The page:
How big is the universe? One estimate is 92 billion light years in diameter.
So even travelling close to the speed of light—186,000 miles a second—it would still take you almost 50 billion years to reach its edge.
However since it is expanding at a speed faster than light, you could never reach its outer limits anyway.
Next imagine something as small as an atom. These tiny entities are less than a nanometre, or one billionth of a metre, in diameter.
Yet according to current scientific thought, our universe was originally the size of an atom, yet expanded after a huge explosion—the “Big Bang”.
This happened just under 14 billion years ago. Yet the crucial events—those that formed the building blocks of our universe—all happened within the first three minutes.
Sounds far-fetched? Well, last month scientists announced important new evidence for the rapid expansion that followed the Big Bang.
The new findings also confirm an idea first proposed by Albert Einstein almost a hundred years ago—that gravity makes waves in spacetime that can be measured.
Isaac Newton first recognised the force of gravity. But he provided no explanation of the material basis for this mysterious force.
It was left to Einstein to do this as part of his famous theory of relativity.
According to this, gravity is merely a reflection of the fact that any object of mass will deform the space around it, pulling smaller objects towards it.
And if a massive object is moving, its effects are not confined only to its immediate vicinity, but will also spread out as waves.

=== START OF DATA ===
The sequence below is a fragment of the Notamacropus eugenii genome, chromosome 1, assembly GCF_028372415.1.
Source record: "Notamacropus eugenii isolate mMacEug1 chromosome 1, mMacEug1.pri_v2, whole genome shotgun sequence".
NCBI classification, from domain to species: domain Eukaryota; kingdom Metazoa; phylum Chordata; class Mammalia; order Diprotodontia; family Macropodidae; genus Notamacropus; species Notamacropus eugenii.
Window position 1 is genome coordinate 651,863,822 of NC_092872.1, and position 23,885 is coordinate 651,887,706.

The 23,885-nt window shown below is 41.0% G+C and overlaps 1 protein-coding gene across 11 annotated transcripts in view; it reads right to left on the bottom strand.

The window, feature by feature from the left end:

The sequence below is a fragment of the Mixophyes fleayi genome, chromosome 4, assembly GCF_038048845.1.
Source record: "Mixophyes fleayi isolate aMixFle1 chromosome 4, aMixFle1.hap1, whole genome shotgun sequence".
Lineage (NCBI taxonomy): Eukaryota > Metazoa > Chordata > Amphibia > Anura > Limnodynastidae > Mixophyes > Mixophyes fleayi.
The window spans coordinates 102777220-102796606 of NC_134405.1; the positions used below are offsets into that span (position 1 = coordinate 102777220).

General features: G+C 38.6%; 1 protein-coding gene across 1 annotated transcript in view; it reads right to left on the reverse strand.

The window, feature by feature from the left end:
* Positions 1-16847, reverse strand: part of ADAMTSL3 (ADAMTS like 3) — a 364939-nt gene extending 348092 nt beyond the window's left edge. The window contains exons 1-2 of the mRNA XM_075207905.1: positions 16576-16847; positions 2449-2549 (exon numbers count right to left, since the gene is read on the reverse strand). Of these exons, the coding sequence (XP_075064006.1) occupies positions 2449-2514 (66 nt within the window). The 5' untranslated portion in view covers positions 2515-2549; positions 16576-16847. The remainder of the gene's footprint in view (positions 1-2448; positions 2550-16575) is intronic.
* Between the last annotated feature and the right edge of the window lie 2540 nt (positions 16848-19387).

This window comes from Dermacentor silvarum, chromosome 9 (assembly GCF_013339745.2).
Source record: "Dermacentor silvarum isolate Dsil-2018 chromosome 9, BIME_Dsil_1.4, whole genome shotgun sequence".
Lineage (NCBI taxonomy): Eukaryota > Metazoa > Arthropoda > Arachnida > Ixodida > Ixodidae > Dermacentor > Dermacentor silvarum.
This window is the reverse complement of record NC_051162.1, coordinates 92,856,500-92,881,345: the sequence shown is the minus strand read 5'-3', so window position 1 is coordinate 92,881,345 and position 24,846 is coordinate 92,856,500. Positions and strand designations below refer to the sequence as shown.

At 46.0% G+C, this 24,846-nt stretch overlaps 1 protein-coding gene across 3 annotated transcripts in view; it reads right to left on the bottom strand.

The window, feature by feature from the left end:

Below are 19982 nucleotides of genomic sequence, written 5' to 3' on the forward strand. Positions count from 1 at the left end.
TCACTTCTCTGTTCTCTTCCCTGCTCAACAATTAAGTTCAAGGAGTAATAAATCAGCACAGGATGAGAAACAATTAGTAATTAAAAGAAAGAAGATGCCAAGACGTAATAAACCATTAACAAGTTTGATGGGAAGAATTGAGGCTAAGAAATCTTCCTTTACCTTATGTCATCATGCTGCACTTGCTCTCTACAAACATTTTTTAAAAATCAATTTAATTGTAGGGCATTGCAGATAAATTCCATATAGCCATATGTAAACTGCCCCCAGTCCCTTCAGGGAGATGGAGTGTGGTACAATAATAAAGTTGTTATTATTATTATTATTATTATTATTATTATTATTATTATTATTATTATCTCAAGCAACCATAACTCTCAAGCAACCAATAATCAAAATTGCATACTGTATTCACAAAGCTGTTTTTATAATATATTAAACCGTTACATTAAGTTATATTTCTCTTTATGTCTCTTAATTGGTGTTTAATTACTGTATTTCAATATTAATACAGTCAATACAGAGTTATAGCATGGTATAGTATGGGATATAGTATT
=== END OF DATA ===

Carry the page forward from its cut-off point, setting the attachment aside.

So if our universe really did begin with a Big Bang, this should have generated gravitational waves.
And it is evidence of these waves that scientists now claim to have detected.
The discovery further confirms the power of science in revealing the material basis of the natural world.
It shows that far from requiring supernatural explanations for how our world came into being, those based on matter alone are sufficient.
By studying these gravitational waves in detail scientists hope to gain new insights into what might have come before the Big Bang.
They also hope to better understand how the subatomic world—which is composed of the tiny particles that make up atoms—and the whole universe are connected.
This might seem abstract. Yet our understanding of the subatomic world already forms the basis for computer hard-drives, CD players, and medical scanners.
Who knows what important new technologies may await as a consequence of new insights.
Of course previous insights also led to the horrors of Nagasaki and Hiroshima, so how do we stop such horrors in the future?
Here I am always inspired by the example of Einstein himself.
Throughout his life Einstein backed the struggle for a better world. He opposed the First World War, sympathised with the Russian Revolution and backed the black Civil Rights Movements in the US.
His essay ‘Why Socialism?’ is a brilliant account of why we need a society run according to the needs of the majority, not the profits of the few.
It shows that scientific progress means little while millions continue to die from starvation and war.
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